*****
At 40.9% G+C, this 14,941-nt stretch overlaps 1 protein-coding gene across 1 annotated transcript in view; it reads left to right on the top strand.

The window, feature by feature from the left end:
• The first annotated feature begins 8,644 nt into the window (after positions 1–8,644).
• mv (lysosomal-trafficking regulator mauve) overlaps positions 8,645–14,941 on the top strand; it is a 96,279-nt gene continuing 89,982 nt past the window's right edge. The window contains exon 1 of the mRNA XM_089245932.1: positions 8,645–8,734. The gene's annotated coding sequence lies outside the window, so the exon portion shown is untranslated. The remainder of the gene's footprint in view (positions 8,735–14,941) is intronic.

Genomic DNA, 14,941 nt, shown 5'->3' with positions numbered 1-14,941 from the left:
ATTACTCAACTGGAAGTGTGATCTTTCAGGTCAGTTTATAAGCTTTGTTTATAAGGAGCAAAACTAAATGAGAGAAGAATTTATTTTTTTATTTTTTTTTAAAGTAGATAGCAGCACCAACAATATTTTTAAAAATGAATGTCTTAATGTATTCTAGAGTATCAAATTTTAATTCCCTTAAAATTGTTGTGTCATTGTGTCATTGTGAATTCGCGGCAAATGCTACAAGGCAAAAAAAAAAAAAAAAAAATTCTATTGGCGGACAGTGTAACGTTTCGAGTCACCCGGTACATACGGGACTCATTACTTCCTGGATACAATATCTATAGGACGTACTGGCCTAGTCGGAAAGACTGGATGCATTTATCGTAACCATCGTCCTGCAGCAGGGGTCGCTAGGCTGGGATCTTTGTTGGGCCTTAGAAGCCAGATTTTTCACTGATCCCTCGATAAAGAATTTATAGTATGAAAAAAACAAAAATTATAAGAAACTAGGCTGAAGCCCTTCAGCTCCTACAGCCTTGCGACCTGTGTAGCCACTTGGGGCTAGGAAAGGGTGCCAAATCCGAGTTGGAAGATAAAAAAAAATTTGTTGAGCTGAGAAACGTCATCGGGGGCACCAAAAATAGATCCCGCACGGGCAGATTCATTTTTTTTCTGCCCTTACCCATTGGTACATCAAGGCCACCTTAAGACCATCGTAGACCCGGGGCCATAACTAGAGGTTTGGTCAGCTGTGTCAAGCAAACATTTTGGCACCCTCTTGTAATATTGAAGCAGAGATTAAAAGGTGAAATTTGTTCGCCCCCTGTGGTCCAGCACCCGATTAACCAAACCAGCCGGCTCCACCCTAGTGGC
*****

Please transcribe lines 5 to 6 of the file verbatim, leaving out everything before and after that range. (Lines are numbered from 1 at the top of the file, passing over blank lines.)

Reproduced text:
Genomic DNA, 14,941 nt, shown 5'->3' with positions numbered 1-14,941 from the left:
ATTACTCAACTGGAAGTGTGATCTTTCAGGTCAGTTTATAAGCTTTGTTTATAAGGAGCAAAACTAAATGAGAGAAGAATTTATTTTTTTATTTTTTTTTAAAGTAGATAGCAGCACCAACAATATTTTTAAAAATGAATGTCTTAATGTATTCTAGAGTATCAAATTTTAATTCCCTTAAAATTGTTGTGTCATTGTGTCATTGTGAATTCGCGGCAAATGCTACAAGGCAAAAAAAAAAAAAAAAAAATTCTATTGGCGGACAGTGTAACGTTTCGAGTCACCCGGTACATACGGGACTCATTACTTCCTGGATACAATATCTATAGGACGTACTGGCCTAGTCGGAAAGACTGGATGCATTTATCGTAACCATCGTCCTGCAGCAGGGGTCGCTAGGCTGGGATCTTTGTTGGGCCTTAGAAGCCAGATTTTTCACTGATCCCTCGATAAAGAATTTATAGTATGAAAAAAACAAAAATTATAAGAAACTAGGCTGAAGCCCTTCAGCTCCTACAGCCTTGCGACCTGTGTAGCCACTTGGGGCTAGGAAAGGGTGCCAAATCCGAGTTGGAAGATAAAAAAAAATTTGTTGAGCTGAGAAACGTCATCGGGGGCACCAAAAATAGATCCCGCACGGGCAGATTCATTTTTTTTCTGCCCTTACCCATTGGTACATCAAGGCCACCTTAAGACCATCGTAGACCCGGGGCCATAACTAGAGGTTTGGTCAGCTGTGTCAAGCAAACATTTTGGCACCCTCTTGTAATATTGAAGCAGAGATTAAAAGGTGAAATTTGTTCGCCCCCTGTGGTCCAGCACCCGATTAACCAAACCAGCCGGCTCCACCCTAGTGGC